Five patterns of Penrhyn Heather Blues adorn the steeply-pitched roof.
A derelict Grade II listed cemetery lodge in West Yorkshire is being repurposed with the help of a multi-patterned Welsh Slate roof.
The Victorian building at Edgerton Cemetery in Huddersfield was built as a home and office for John Edward Sinclair Cousins, the registrar and superintendent of the new Edgerton Cemetery when it opened in 1855.
Designed by leading architects JP Pritchett and Sons, it is now being refurbished by the local council at a cost of £250,000, to include a complete re-roof, external repairs including new windows, and treatment of dry rot.
The original Welsh slates, which had been on the roof since it was built – some 165 years – required replacing like-for-like and so some 850 of Welsh Slate’s Penrhyn Heather Blues now adorn the gothic-style building.
To match the originals, they were cut into five different shapes by two experienced craftsmen from Welsh Slate distributor and natural roofing slate specialists Yates & Company using a portable slate guillotine (which they have produced and sell to contractors) in their yard at Clitheroe, Lancashire.
These were used on the visible elevations, each of which had its own sequence. Standard rectangular slates were used on inner elevations.
Founder and director Chris Yates was sent a photo of the original pattern slates and produced plywood templates to best replicate this, given the original slates were different sizes but the replacements had to be dressed from standard-size 500mm x 300mm County-grade slates.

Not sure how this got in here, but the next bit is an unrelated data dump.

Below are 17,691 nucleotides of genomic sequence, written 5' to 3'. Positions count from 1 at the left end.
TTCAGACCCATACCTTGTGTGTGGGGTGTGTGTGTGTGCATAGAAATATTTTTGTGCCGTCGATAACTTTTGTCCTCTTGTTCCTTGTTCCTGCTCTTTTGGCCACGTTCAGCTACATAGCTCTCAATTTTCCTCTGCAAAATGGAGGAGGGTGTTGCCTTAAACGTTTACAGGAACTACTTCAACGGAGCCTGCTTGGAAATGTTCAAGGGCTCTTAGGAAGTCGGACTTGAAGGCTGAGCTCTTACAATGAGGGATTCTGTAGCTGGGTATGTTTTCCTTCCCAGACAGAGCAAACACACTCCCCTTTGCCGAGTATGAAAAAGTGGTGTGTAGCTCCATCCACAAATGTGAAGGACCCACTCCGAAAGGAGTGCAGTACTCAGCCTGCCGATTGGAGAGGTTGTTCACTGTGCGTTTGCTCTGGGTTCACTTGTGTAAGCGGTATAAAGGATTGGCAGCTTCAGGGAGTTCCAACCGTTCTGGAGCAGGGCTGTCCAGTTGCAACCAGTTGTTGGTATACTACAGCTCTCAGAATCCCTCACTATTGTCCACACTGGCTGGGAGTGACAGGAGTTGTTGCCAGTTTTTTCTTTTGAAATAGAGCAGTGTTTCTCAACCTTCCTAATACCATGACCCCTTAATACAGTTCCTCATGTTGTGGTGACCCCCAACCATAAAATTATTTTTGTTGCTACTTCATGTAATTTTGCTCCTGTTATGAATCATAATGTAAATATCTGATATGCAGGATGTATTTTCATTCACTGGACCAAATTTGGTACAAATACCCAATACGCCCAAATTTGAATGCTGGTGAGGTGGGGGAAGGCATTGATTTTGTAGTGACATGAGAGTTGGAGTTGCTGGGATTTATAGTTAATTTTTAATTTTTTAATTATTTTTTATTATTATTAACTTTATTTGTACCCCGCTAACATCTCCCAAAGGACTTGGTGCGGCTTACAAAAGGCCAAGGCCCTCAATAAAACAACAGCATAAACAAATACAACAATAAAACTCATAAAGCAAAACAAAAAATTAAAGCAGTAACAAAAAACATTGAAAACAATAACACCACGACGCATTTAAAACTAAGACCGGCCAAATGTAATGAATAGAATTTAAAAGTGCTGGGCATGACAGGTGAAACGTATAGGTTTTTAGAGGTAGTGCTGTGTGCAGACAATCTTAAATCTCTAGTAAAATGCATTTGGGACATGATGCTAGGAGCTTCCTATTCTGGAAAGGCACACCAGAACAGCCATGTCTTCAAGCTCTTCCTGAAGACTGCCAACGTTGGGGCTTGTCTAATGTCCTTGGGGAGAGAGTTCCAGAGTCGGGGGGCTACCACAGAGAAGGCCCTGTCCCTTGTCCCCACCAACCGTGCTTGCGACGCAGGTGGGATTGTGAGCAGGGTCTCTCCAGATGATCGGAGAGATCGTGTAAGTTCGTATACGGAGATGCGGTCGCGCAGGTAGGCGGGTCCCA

He said: “There were five different patterns with various degrees of difficulty. Two of the patterns were relatively straightforward, two required different cutting actions which is time-consuming, and one (with the concave cuts) was very time-consuming and required even more patience.
“But we are used to complicated slate applications. We carry out coursing and holing and provide a battening plan for random diminishing course slate as increasing numbers of contractors outside the traditional random slate areas are either unsure of how to tackle random roofs or have not got the space on site to perform this operation.”
The task at Edgerton Cemetery involved a total of some 30 to 40 man hours.
Chris added: “Roofs with this amount of detailed patterning are unusual these days but I understand the building is listed and as such the original design had to be replicated as near as possible. The council and architect are apparently over the moon with the appearance.”
The 200m2 of slates were installed over 16 weeks in adverse weather using two copper nails per slate over replacement joists, membrane and battens by specialist sub-contractor Harwood Roofing based in Batley near Leeds.
Managing director Steve Harwood said: “Due to the 50° pitch of the roof we had to take extra care when carrying out works on site. Alongside our foreman we had two apprentices on the job and this was very challenging for them.
“All the slates were different shapes and patterns and required two nails each and had to be graded to ensure they sat flush on the roof. The fleur de lys ridges were bedded on in mortar and we had to use a ladder laid on the slates to access the ridge line and this was particularly challenging, getting the slates up on a 50° pitch.”
But he added: “The Penrhyn Heather Blue slate is a beautiful slate to look at, very eye catching, and worked well on this English heritage building.”
The local council has yet to decide the future use of the lodge.